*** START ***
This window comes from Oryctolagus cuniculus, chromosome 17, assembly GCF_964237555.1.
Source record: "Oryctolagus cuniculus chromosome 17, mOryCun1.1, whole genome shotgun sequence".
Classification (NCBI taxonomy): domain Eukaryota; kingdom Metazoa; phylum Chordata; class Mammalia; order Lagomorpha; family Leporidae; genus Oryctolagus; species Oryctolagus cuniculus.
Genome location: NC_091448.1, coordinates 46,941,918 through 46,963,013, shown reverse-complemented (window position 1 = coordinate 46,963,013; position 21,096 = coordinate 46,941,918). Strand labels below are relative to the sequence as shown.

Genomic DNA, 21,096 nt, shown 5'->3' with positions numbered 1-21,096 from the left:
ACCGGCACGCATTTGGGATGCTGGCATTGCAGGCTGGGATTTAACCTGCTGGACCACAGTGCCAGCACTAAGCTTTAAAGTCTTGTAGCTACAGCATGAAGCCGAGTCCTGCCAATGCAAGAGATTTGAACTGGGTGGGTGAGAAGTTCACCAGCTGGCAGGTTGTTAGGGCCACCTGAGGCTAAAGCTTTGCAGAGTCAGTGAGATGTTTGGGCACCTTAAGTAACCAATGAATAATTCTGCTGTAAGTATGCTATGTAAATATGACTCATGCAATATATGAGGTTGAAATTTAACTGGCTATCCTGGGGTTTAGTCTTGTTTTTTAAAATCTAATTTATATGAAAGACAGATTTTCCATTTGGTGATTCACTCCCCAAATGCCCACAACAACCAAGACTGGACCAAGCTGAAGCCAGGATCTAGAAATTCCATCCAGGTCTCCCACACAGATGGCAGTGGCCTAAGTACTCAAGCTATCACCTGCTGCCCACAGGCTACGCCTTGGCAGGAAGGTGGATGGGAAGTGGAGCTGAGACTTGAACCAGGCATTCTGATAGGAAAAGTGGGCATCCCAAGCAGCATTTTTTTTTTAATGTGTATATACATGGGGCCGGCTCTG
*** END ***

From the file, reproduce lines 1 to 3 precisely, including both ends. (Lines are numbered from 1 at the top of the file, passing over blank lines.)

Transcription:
This window comes from Oryctolagus cuniculus, chromosome 17, assembly GCF_964237555.1.
Source record: "Oryctolagus cuniculus chromosome 17, mOryCun1.1, whole genome shotgun sequence".
Classification (NCBI taxonomy): domain Eukaryota; kingdom Metazoa; phylum Chordata; class Mammalia; order Lagomorpha; family Leporidae; genus Oryctolagus; species Oryctolagus cuniculus.